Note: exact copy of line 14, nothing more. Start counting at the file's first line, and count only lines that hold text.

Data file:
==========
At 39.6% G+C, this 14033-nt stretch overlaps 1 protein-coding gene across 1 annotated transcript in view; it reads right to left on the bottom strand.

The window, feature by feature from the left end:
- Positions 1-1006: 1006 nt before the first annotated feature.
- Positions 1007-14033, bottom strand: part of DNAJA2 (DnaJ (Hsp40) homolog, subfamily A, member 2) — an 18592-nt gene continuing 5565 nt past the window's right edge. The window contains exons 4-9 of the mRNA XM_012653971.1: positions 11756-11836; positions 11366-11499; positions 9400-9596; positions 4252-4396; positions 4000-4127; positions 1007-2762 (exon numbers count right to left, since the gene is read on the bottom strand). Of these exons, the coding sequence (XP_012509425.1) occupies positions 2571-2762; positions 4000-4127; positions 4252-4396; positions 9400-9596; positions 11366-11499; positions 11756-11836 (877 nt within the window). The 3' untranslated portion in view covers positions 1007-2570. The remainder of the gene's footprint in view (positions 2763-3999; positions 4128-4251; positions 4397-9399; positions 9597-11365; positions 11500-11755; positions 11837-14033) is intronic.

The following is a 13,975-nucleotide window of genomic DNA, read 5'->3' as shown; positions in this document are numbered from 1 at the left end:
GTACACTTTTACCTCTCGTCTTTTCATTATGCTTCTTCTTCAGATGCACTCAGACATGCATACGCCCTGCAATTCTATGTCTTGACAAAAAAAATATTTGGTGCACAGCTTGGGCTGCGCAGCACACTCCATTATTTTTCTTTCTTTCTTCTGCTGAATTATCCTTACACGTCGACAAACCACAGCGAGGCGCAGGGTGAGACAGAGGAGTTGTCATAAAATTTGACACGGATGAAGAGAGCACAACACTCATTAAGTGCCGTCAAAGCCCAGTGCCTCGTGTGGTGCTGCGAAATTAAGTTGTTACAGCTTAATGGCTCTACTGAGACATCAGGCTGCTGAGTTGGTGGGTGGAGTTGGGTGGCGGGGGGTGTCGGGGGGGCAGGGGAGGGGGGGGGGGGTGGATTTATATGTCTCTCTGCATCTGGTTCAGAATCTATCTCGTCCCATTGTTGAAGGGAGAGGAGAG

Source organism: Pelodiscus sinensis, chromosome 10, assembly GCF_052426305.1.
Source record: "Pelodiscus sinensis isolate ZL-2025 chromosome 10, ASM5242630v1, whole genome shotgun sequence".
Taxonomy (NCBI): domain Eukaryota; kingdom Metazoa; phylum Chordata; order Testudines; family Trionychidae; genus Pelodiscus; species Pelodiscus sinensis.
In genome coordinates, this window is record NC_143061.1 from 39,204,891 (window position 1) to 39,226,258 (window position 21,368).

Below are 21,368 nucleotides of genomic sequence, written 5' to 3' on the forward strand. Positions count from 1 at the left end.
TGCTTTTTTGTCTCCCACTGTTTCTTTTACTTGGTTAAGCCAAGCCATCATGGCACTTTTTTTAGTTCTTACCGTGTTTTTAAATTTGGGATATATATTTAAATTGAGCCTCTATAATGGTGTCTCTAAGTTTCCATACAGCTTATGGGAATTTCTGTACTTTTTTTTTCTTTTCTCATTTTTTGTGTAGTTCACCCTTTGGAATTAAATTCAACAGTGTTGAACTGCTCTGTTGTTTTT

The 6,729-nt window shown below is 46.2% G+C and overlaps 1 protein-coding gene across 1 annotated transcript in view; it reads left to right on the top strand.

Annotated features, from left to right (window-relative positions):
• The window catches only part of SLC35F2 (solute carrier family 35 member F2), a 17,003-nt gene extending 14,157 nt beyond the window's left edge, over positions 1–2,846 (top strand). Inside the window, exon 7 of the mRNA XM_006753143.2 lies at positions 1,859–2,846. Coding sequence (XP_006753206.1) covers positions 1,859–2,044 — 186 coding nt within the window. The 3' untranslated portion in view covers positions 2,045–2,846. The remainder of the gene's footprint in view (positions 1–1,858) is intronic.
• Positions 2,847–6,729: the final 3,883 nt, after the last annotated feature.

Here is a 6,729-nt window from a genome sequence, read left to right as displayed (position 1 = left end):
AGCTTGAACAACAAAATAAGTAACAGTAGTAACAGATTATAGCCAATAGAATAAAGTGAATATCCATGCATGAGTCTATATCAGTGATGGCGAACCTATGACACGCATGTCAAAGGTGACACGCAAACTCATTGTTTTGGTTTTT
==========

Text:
Annotated features, from left to right (window-relative positions):